Across a sterile white table in a windowless room, I’m introduced to a woman in her forties. She has a square jaw and blonde hair that has been pulled back from her face with a baby-blue scrunchie. “The girls call me Marmalade,” she says, inviting me to use her prison nickname. Early on a Wednesday morning, Marmalade is here, in a Finnish prison, to demonstrate a new type of prison labor.
The table is bare except for a small plastic bottle of water and an HP laptop. During three-hour shifts, for which she’s paid €1.54 ($1.67) an hour, the laptop is programmed to show Marmalade short chunks of text about real estate and then ask her yes or no questions about what she’s just read. One question asks: “is the previous paragraph referring to a real estate decision, rather than an application?”
“It’s a little boring,” Marmalade shrugs. She’s also not entirely sure of the purpose of this exercise. Maybe she is helping to create a customer service chatbot, she muses.
In fact, she is training a large language model owned by Metroc, a Finnish startup that has created a search engine designed to help construction companies find newly approved building projects. To do that, Metroc needs data labelers to help its models understand clues from news articles and municipality documents about upcoming building projects. The AI has to be able to tell the difference between a hospital project that has already commissioned an architect or a window fitter, for example, and projects that might still be hiring.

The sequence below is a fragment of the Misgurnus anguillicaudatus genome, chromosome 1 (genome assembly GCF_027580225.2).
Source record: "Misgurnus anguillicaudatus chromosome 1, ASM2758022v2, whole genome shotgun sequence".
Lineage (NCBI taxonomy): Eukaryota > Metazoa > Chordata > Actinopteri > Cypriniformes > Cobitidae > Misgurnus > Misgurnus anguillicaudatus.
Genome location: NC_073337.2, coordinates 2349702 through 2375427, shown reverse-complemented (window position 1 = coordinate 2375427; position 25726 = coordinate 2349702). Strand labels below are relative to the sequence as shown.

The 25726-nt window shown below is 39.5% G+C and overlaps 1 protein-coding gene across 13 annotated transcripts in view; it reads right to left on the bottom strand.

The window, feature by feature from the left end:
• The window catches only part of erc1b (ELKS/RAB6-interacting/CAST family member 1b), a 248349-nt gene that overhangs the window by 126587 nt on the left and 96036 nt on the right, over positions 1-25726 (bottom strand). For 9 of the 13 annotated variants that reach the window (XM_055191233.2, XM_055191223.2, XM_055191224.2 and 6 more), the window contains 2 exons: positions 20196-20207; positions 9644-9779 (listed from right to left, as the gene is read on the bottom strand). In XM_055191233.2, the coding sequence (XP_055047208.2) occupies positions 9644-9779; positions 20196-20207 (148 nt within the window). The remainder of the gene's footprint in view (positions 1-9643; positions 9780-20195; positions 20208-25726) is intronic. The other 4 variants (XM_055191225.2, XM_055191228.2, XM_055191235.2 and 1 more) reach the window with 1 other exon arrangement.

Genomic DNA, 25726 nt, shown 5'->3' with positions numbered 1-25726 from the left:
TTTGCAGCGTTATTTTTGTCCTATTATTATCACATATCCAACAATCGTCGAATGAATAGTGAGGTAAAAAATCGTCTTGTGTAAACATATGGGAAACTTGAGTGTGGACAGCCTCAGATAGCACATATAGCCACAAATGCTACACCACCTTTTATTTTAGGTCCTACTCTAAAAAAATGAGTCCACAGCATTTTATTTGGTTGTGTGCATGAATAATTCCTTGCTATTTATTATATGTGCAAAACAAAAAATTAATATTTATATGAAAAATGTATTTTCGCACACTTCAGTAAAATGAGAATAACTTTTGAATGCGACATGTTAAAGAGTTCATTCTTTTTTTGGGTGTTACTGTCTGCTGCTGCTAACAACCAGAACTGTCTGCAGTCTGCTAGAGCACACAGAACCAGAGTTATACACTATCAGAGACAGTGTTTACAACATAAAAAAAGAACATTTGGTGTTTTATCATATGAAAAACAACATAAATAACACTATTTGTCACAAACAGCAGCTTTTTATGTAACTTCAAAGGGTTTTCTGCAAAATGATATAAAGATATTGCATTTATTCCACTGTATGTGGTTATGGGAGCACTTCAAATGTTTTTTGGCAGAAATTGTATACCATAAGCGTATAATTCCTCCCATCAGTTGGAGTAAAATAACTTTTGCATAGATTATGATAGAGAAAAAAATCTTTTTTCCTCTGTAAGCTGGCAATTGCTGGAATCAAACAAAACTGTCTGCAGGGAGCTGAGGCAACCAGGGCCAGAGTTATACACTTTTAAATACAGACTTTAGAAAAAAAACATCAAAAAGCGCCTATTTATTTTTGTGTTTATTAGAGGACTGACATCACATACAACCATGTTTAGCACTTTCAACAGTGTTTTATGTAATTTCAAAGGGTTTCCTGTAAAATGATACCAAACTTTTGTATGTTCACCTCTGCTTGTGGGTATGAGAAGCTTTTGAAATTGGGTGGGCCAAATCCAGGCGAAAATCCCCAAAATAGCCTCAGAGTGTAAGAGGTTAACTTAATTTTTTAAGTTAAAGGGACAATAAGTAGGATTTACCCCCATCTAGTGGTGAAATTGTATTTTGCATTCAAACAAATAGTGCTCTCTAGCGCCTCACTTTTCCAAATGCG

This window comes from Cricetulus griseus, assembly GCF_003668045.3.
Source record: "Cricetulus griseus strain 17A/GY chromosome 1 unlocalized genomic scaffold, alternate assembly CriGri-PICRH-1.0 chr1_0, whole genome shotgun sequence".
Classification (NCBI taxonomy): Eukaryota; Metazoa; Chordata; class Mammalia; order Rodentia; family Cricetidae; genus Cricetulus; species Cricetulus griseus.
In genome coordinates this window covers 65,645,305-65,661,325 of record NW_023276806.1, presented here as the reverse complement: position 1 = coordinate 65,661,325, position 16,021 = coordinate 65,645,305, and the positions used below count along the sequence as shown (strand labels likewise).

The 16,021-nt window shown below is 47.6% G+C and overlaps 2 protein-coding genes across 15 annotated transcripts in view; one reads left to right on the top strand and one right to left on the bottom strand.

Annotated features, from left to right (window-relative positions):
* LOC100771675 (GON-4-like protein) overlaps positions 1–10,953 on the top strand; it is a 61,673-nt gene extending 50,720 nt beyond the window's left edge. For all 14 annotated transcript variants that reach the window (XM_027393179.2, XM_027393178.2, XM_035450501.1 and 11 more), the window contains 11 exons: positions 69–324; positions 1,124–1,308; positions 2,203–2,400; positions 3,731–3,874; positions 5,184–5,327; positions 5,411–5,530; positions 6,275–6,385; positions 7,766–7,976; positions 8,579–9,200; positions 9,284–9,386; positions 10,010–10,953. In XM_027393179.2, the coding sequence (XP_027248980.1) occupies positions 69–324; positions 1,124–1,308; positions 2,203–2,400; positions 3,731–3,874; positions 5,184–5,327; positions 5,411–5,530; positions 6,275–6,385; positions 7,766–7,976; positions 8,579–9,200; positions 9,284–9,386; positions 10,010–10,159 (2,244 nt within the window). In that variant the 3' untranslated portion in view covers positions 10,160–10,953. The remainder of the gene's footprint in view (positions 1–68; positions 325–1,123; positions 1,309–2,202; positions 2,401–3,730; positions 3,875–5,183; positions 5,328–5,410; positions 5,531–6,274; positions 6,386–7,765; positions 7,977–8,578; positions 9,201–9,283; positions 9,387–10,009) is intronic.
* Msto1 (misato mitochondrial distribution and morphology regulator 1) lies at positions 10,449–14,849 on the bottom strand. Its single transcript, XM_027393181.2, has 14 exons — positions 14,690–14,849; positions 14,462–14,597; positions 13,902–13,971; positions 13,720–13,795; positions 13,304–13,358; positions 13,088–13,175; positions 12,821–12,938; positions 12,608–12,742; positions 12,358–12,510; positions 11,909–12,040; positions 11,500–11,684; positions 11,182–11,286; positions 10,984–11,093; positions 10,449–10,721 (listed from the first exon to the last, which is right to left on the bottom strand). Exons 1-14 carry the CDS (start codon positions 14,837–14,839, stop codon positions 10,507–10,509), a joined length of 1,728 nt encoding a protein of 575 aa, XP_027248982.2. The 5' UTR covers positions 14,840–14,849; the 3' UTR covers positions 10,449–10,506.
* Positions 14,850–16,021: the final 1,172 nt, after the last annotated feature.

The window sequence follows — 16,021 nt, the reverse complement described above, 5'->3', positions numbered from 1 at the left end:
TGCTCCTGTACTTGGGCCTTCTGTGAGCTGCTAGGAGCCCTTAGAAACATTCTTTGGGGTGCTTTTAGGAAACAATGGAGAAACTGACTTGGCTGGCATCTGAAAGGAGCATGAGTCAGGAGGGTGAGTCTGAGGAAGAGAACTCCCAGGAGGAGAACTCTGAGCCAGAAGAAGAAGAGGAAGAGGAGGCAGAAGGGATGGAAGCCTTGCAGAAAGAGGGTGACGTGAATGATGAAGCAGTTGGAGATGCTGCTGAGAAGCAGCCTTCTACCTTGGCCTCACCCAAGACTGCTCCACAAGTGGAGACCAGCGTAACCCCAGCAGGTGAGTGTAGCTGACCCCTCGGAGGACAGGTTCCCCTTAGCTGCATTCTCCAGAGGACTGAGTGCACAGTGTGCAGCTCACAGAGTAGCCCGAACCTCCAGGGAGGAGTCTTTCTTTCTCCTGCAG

Around the world, millions of so-called “clickworkers” train artificial intelligence models, teaching machines the difference between pedestrians and palm trees, or what combination of words describe violence or sexual abuse. Usually these workers are stationed in the global south, where wages are cheap. OpenAI, for example, uses an outsourcing firm that employs clickworkers in Kenya, Uganda, and India. That arrangement works for American companies, operating in the world’s most widely spoken language, English. But there are not a lot of people in the global south who speak Finnish.
That’s why Metroc turned to prison labor. The company gets cheap, Finnish-speaking workers, while the prison system can offer inmates employment that, it says, prepares them for the digital world of work after their release. Using prisoners to train AI creates uneasy parallels with the kind of low-paid and sometimes exploitive labor that has often existed downstream in technology. But in Finland, the project has received widespread support.
“There’s this global idea of what data labor is. And then there’s what happens in Finland, which is very different if you look at it closely,” says Tuukka Lehtiniemi, a researcher at the University of Helsinki, who has been studying data labor in Finnish prisons.
For four months, Marmalade has lived here, in Hämeenlinna prison. The building is modern, with big windows. Colorful artwork tries to enforce a sense of cheeriness on otherwise empty corridors. If it wasn’t for the heavy gray security doors blocking every entry and exit, these rooms could easily belong to a particularly soulless school or university complex.